Aiming to establish a long-term presence on the moon, the European Space Agency (ESA) is working on a new project that will help determine the feasibility of growing crops on the lunar surface. Led by Norwegian company Solsys Mining, the project will attempt to develop a method for converting lunar soil into fertilizer for use in hydroponics.
The study builds on previous research on lunar soil samples. While lunar soil, also known as regolith, is rich in most of the nutrients necessary for plant growth, it compacts in the presence of water, making it difficult for seeds to form healthy root systems.
Hydroponics circumvents this challenge as it allows roots to be cultivated directly in nutrient-rich water instead of soil. But to ensure the water used in the hydroponic system is nutritious, ESA and Solsys Mining need to develop a method that extracts nutrients from regolith, concentrates the valuable elements before use, and removes the unwanted ones.
This would require three steps as shown below. First, regolith would be pulled through a mechanical sorting area. Then nutrients would be extracted by a processing plant before being dissolved in water and pumped into a greenhouse for hydroponics.
Artist’s rendering of what the installation wants on the moon. From left to right: the mechanical sorting area, the processing plant and the hydroponic greenhouse. Photo credit: ESA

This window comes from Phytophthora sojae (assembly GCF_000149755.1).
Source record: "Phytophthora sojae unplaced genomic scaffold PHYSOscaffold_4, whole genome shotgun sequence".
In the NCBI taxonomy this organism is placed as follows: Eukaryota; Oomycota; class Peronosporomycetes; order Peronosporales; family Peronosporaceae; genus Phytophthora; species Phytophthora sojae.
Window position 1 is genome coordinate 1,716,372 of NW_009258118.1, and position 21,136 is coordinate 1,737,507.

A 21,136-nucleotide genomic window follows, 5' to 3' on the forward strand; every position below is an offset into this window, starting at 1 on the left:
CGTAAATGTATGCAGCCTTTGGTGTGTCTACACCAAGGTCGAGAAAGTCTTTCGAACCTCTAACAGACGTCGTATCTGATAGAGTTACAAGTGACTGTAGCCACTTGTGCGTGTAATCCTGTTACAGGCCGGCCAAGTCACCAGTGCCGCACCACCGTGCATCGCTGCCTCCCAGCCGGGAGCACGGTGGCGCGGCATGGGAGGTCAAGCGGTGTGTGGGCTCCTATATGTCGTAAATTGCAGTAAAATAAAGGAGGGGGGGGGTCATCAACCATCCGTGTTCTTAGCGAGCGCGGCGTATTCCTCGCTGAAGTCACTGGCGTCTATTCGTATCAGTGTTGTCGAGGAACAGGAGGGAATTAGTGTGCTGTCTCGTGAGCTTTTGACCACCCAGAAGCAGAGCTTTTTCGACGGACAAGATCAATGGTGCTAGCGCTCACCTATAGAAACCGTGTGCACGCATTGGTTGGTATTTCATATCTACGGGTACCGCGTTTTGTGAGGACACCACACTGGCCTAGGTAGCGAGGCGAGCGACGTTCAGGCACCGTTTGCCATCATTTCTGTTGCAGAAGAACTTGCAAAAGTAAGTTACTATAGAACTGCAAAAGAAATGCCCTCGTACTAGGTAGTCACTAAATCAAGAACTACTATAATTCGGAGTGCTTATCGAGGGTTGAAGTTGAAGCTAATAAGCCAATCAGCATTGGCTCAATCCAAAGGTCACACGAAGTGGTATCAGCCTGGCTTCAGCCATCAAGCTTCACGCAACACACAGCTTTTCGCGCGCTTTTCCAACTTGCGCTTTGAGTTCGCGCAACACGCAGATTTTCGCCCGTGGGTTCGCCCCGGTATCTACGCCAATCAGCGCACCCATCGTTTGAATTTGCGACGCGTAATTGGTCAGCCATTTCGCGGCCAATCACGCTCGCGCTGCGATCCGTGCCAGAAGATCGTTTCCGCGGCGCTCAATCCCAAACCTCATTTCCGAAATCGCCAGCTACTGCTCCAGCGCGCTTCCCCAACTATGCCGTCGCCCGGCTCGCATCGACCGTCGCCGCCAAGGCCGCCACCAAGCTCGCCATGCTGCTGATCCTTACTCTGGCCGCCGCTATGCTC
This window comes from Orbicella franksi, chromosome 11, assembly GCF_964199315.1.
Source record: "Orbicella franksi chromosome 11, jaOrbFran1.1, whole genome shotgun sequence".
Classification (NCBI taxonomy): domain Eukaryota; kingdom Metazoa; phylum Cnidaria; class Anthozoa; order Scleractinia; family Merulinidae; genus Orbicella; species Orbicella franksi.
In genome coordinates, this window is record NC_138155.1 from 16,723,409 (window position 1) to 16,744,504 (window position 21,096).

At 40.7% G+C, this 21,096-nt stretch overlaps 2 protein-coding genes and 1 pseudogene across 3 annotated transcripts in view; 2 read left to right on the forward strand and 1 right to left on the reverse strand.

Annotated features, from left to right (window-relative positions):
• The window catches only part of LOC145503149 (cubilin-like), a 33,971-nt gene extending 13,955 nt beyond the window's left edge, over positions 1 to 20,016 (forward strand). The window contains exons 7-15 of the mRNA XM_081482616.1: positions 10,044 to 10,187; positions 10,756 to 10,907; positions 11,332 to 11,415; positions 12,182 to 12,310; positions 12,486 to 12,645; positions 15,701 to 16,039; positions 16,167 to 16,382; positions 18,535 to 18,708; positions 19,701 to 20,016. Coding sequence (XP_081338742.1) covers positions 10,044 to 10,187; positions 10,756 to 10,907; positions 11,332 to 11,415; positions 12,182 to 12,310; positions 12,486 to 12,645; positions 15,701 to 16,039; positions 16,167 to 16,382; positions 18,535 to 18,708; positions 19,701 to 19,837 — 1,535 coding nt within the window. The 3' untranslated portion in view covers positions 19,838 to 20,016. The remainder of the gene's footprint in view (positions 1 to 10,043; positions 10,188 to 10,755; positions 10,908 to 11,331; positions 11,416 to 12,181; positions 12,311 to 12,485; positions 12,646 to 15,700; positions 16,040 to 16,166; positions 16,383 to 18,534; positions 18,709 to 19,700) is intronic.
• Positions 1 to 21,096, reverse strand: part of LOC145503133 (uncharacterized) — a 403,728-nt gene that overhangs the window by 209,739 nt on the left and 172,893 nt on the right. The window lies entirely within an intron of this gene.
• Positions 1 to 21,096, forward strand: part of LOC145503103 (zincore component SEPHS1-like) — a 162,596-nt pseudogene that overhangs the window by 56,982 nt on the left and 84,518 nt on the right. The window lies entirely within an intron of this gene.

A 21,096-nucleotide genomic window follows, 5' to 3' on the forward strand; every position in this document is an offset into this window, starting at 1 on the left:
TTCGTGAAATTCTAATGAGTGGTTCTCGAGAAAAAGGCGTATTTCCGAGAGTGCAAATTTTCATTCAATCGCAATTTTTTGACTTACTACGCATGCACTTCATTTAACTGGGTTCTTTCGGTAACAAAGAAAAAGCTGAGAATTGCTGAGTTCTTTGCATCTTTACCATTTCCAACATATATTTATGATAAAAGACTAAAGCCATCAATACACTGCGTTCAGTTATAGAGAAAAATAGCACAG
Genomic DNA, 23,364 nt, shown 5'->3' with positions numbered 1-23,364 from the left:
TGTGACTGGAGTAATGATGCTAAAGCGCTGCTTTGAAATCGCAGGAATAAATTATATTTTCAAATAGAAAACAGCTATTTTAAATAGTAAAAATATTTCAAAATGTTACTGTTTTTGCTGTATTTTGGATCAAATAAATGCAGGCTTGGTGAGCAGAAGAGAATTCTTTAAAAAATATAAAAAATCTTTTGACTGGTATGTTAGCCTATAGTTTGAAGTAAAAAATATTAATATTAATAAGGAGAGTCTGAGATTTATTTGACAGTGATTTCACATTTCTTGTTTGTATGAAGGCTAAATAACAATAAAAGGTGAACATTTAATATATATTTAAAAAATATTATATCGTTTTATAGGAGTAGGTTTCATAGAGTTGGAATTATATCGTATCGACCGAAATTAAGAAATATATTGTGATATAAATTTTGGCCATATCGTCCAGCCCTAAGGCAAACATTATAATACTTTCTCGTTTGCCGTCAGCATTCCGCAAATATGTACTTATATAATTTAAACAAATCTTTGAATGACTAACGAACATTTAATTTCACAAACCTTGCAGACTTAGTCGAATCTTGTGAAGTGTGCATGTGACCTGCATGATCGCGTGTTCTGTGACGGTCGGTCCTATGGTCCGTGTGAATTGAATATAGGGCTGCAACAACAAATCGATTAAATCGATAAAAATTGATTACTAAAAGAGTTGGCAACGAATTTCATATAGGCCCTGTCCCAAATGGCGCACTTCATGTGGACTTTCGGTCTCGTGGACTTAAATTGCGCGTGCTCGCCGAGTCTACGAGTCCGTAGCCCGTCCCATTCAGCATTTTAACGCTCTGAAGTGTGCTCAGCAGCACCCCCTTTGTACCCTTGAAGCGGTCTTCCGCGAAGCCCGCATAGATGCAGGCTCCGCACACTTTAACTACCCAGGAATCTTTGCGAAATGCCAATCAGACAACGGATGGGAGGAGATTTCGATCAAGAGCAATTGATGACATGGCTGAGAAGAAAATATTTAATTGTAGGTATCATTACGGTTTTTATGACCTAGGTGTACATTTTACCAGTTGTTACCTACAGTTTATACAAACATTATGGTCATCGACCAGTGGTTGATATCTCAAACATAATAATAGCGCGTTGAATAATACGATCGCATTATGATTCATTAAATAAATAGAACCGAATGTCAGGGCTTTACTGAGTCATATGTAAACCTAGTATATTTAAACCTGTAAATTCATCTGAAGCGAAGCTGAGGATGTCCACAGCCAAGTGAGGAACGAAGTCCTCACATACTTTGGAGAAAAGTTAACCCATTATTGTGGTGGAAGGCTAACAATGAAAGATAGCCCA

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The Solsys Mining team is optimistic, having previously grown beans using simulated Lunar Highlands regolith as a nutrient source.
“This work is crucial for future long-term exploration of the moon,” said Malgorzata Holynska, materials and processes engineer at ESA. “To achieve a sustainable presence on the moon requires the use of local resources and access to nutrients present in the lunar regolith that have the potential to cultivate plants. The current study represents a proof of principle using available lunar regolith simulants and paves the way for more detailed research in the future.”
To carry out this study, ESA and Solsys Mining have partnered with the Norwegian Geotechnical Institute (NGI) and the Center for Interdisciplinary Space Research (CIRiS). The project was launched in December 2022 and is expected to run for a full year. It is funded by the Discovery arm of ESA’s Basic Activities.